IL Staff
Indiana Senate Democratic Leader Tim Lanane said Monday that Gov. Mike Pence must add 77 new caseworkers at the Department of Child Services to comply with state law.
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Title conveyance travels winding road but COA finds owner

January 12, 2015
Marilyn Odendahl
A fresh batch of legal questions are headed to the Wabash Circuit Court for resolution after the Indiana Court of Appeals found feuding neighbors were not co-owners of a lane that connects to all their properties.
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Justices appear to favor small church over sign law

January 12, 2015
 Associated Press
The Supreme Court of the United States on Monday appeared likely to side with a small church in its fight with a Phoenix suburb over limits on roadside signs directing people to Sunday services.
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Tennessee company sues Tippecanoe County over proposed quarry

January 9, 2015
 Associated Press
A Tennessee company has sued officials in Tippecanoe County, saying they didn't have the authority to pass an ordinance meant to block a proposed limestone quarry project along the Wabash River.
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Annual ‘Talk to a Lawyer’ program will offer free legal assistance

January 9, 2015
Marilyn Odendahl
Attorneys across Indiana will be volunteering their services to help low-income individuals as part of the Indiana State Bar Association’s 2015 statewide “Talk to a Lawyer Today” program.
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Second Indy township official charged with embezzlement

January 9, 2015
 Associated Press, IL Staff
Federal prosecutors have charged a Center Township official in Indianapolis with embezzling tens of thousands of dollars in Social Security payments intended for disabled and elderly recipients.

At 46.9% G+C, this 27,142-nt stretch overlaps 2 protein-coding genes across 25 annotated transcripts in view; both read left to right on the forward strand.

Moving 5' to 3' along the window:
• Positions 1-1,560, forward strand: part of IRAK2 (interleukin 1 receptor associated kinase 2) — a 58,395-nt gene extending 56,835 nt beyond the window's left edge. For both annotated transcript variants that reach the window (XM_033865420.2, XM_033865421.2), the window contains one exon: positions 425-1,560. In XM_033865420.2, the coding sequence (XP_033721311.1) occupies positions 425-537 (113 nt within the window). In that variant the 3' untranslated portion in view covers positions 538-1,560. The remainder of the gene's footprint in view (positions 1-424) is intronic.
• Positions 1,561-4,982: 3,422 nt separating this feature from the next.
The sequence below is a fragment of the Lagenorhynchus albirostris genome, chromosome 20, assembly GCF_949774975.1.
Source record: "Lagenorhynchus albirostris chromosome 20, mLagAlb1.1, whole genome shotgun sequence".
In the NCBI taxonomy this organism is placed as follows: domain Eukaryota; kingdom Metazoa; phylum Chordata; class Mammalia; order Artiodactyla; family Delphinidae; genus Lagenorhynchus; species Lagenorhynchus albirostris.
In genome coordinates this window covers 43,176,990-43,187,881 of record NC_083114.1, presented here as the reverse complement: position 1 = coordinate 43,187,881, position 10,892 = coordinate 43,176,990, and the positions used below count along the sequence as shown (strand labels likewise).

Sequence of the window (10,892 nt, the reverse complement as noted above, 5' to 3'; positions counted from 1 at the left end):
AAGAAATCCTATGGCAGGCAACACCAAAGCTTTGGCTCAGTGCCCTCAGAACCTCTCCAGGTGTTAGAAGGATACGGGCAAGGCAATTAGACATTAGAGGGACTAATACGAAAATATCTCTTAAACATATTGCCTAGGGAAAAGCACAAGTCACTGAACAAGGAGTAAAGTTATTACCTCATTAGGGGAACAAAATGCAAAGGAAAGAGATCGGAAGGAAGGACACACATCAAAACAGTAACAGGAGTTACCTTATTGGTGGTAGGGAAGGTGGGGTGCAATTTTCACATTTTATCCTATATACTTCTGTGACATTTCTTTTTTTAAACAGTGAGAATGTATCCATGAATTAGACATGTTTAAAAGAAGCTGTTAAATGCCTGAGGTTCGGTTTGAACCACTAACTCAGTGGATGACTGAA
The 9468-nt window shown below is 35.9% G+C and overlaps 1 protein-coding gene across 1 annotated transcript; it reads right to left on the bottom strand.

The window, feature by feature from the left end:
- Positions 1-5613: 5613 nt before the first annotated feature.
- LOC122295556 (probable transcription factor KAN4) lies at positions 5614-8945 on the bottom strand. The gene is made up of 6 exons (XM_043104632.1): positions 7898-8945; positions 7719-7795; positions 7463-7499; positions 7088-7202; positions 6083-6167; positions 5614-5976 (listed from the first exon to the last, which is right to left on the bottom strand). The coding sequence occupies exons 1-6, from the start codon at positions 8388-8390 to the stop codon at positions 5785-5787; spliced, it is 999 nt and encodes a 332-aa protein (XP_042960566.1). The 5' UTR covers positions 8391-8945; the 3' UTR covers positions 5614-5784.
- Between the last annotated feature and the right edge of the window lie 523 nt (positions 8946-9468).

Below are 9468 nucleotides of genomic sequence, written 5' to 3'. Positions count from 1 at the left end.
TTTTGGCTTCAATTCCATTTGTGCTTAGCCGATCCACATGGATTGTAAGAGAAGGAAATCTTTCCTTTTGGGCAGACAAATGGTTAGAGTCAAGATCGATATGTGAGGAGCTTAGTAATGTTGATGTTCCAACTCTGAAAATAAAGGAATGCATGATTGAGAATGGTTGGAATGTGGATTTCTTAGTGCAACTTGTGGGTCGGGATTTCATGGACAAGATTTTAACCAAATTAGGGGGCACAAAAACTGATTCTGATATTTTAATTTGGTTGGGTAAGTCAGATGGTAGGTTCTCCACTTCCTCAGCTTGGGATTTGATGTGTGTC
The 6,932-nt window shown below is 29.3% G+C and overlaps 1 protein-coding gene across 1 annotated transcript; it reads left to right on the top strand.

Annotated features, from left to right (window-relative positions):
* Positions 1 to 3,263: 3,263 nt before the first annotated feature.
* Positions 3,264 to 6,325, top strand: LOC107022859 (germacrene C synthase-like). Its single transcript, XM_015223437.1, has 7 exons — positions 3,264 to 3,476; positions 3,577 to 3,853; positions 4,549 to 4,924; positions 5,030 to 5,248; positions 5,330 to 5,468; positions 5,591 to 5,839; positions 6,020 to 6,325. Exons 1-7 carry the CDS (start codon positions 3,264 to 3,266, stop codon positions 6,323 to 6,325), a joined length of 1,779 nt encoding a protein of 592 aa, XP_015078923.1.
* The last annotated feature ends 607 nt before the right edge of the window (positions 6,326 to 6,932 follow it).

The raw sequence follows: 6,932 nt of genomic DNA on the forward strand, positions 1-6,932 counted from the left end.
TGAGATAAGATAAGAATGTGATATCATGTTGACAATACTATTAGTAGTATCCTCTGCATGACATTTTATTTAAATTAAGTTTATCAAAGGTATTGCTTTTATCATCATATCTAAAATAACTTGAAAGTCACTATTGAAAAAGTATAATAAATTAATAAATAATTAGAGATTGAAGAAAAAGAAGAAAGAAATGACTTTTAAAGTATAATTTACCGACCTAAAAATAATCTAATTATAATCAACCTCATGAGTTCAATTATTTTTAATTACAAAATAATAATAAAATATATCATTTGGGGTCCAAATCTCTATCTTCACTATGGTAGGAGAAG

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Appeals court affirms cocaine-dealing conviction

January 9, 2015
Dave Stafford
A man convicted of Class A felony dealing cocaine and adjudicated a habitual substance offender couldn’t persuade the Indiana Court of Appeals that he was deprived of a speedy trial or that the evidence against him was improperly admitted or insufficient.
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Bill would block local limits on large livestock facilities

January 9, 2015
 Associated Press
Local governments would be prohibited from placing restrictions on large livestock facilities in rural areas under a bill being considered in the Indiana Senate.
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CNBC’s ‘American Greed’ puts focus on Conour as appeal proceeds

January 9, 2015
Dave Stafford
The CNBC program “American Greed,” which bills itself as a “shocking true crime series (that) examines the dark side of the American Dream,” has taped an episode profiling former Indianapolis lawyer and convicted fraudster William Conour.
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Court properly excluded evidence regarding victim’s truthfulness

January 8, 2015
Jennifer Nelson
The trial court was correct to exclude evidence of specific instances from a woman regarding the truthfulness of her son, the victim of a sex crime, the Indiana Supreme Court ruled Thursday. That evidence is prohibited by Indiana Evidence Rule 608.
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COA reverses domestic violence determination due to Blakely violation

January 8, 2015
Jennifer Nelson
A trial court committed fundamental error when it determined a man convicted by a jury of Class A misdemeanor battery committed a crime of domestic violence, the Indiana Court of Appeals held Thursday.
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Housing agency, not court, ordered banned woman from properties

January 8, 2015
Jennifer Nelson
The Indiana Court of Appeals rejected a woman’s argument that the court imposed as part of her trespass sentence an order to stay away from any properties owned by the Indianapolis Housing Agency.